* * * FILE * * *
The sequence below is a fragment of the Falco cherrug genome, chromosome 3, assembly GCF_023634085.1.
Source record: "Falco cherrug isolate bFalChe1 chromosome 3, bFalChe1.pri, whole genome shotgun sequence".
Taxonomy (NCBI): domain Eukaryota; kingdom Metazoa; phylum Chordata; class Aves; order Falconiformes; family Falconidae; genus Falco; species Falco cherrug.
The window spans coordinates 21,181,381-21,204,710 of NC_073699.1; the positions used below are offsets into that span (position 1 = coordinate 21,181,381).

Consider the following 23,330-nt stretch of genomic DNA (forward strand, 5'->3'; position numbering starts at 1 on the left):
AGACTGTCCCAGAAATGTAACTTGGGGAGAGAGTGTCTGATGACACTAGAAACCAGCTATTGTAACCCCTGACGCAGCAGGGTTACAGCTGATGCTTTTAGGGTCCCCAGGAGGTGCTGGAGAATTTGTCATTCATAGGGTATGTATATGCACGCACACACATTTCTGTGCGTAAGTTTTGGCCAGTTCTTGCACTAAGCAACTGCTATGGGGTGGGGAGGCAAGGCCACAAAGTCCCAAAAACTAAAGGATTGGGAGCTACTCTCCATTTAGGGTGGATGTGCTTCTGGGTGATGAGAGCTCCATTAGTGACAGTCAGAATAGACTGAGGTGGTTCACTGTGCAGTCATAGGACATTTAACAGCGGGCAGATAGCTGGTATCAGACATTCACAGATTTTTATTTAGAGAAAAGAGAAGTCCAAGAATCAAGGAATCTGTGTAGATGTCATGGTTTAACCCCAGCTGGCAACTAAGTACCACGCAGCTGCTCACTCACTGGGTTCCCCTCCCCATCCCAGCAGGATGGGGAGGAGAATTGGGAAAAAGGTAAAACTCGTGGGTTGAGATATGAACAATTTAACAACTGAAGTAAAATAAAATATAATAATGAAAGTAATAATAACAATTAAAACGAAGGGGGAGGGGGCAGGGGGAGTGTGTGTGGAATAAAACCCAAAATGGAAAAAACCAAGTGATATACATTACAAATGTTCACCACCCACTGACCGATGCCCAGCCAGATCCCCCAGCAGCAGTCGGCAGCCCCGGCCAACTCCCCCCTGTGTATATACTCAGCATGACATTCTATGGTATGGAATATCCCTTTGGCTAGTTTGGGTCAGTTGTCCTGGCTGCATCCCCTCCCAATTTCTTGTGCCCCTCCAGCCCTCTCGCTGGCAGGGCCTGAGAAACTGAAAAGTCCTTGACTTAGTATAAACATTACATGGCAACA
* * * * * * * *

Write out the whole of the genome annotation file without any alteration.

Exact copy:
The sequence below is a fragment of the Falco cherrug genome, chromosome 3, assembly GCF_023634085.1.
Source record: "Falco cherrug isolate bFalChe1 chromosome 3, bFalChe1.pri, whole genome shotgun sequence".
Taxonomy (NCBI): domain Eukaryota; kingdom Metazoa; phylum Chordata; class Aves; order Falconiformes; family Falconidae; genus Falco; species Falco cherrug.
The window spans coordinates 21,181,381-21,204,710 of NC_073699.1; the positions used below are offsets into that span (position 1 = coordinate 21,181,381).

Consider the following 23,330-nt stretch of genomic DNA (forward strand, 5'->3'; position numbering starts at 1 on the left):
AGACTGTCCCAGAAATGTAACTTGGGGAGAGAGTGTCTGATGACACTAGAAACCAGCTATTGTAACCCCTGACGCAGCAGGGTTACAGCTGATGCTTTTAGGGTCCCCAGGAGGTGCTGGAGAATTTGTCATTCATAGGGTATGTATATGCACGCACACACATTTCTGTGCGTAAGTTTTGGCCAGTTCTTGCACTAAGCAACTGCTATGGGGTGGGGAGGCAAGGCCACAAAGTCCCAAAAACTAAAGGATTGGGAGCTACTCTCCATTTAGGGTGGATGTGCTTCTGGGTGATGAGAGCTCCATTAGTGACAGTCAGAATAGACTGAGGTGGTTCACTGTGCAGTCATAGGACATTTAACAGCGGGCAGATAGCTGGTATCAGACATTCACAGATTTTTATTTAGAGAAAAGAGAAGTCCAAGAATCAAGGAATCTGTGTAGATGTCATGGTTTAACCCCAGCTGGCAACTAAGTACCACGCAGCTGCTCACTCACTGGGTTCCCCTCCCCATCCCAGCAGGATGGGGAGGAGAATTGGGAAAAAGGTAAAACTCGTGGGTTGAGATATGAACAATTTAACAACTGAAGTAAAATAAAATATAATAATGAAAGTAATAATAACAATTAAAACGAAGGGGGAGGGGGCAGGGGGAGTGTGTGTGGAATAAAACCCAAAATGGAAAAAACCAAGTGATATACATTACAAATGTTCACCACCCACTGACCGATGCCCAGCCAGATCCCCCAGCAGCAGTCGGCAGCCCCGGCCAACTCCCCCCTGTGTATATACTCAGCATGACATTCTATGGTATGGAATATCCCTTTGGCTAGTTTGGGTCAGTTGTCCTGGCTGCATCCCCTCCCAATTTCTTGTGCCCCTCCAGCCCTCTCGCTGGCAGGGCCTGAGAAACTGAAAAGTCCTTGACTTAGTATAAACATTACATGGCAACA